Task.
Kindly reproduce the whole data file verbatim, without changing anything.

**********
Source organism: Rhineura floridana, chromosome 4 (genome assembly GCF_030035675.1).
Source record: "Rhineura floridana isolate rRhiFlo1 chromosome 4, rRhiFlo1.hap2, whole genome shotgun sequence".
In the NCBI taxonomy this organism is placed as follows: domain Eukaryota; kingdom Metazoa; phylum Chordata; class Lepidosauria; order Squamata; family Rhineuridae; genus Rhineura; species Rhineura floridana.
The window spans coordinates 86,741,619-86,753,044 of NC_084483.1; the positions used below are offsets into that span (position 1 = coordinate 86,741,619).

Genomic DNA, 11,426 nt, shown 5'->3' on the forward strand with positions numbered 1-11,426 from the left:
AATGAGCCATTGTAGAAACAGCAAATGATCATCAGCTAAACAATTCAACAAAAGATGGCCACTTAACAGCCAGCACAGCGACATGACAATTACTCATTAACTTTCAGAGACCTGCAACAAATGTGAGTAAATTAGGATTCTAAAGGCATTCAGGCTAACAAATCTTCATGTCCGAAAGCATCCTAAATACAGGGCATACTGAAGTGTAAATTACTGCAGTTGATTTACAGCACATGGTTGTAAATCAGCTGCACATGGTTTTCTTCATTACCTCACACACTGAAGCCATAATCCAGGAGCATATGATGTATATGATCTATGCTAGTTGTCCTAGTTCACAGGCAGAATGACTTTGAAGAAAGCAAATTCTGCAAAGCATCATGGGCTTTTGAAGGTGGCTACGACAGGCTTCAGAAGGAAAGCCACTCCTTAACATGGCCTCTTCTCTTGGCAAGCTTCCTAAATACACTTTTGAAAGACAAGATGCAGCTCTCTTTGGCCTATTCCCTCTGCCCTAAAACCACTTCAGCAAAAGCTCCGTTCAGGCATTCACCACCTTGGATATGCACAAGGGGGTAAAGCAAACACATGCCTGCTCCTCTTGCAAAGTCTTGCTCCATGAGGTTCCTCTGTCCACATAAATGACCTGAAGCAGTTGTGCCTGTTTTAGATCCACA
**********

Source organism: Rhineura floridana, chromosome 4 (genome assembly GCF_030035675.1).
Source record: "Rhineura floridana isolate rRhiFlo1 chromosome 4, rRhiFlo1.hap2, whole genome shotgun sequence".
In the NCBI taxonomy this organism is placed as follows: domain Eukaryota; kingdom Metazoa; phylum Chordata; class Lepidosauria; order Squamata; family Rhineuridae; genus Rhineura; species Rhineura floridana.
The window spans coordinates 86,741,619-86,753,044 of NC_084483.1; the positions used below are offsets into that span (position 1 = coordinate 86,741,619).

Genomic DNA, 11,426 nt, shown 5'->3' on the forward strand with positions numbered 1-11,426 from the left:
AATGAGCCATTGTAGAAACAGCAAATGATCATCAGCTAAACAATTCAACAAAAGATGGCCACTTAACAGCCAGCACAGCGACATGACAATTACTCATTAACTTTCAGAGACCTGCAACAAATGTGAGTAAATTAGGATTCTAAAGGCATTCAGGCTAACAAATCTTCATGTCCGAAAGCATCCTAAATACAGGGCATACTGAAGTGTAAATTACTGCAGTTGATTTACAGCACATGGTTGTAAATCAGCTGCACATGGTTTTCTTCATTACCTCACACACTGAAGCCATAATCCAGGAGCATATGATGTATATGATCTATGCTAGTTGTCCTAGTTCACAGGCAGAATGACTTTGAAGAAAGCAAATTCTGCAAAGCATCATGGGCTTTTGAAGGTGGCTACGACAGGCTTCAGAAGGAAAGCCACTCCTTAACATGGCCTCTTCTCTTGGCAAGCTTCCTAAATACACTTTTGAAAGACAAGATGCAGCTCTCTTTGGCCTATTCCCTCTGCCCTAAAACCACTTCAGCAAAAGCTCCGTTCAGGCATTCACCACCTTGGATATGCACAAGGGGGTAAAGCAAACACATGCCTGCTCCTCTTGCAAAGTCTTGCTCCATGAGGTTCCTCTGTCCACATAAATGACCTGAAGCAGTTGTGCCTGTTTTAGATCCACA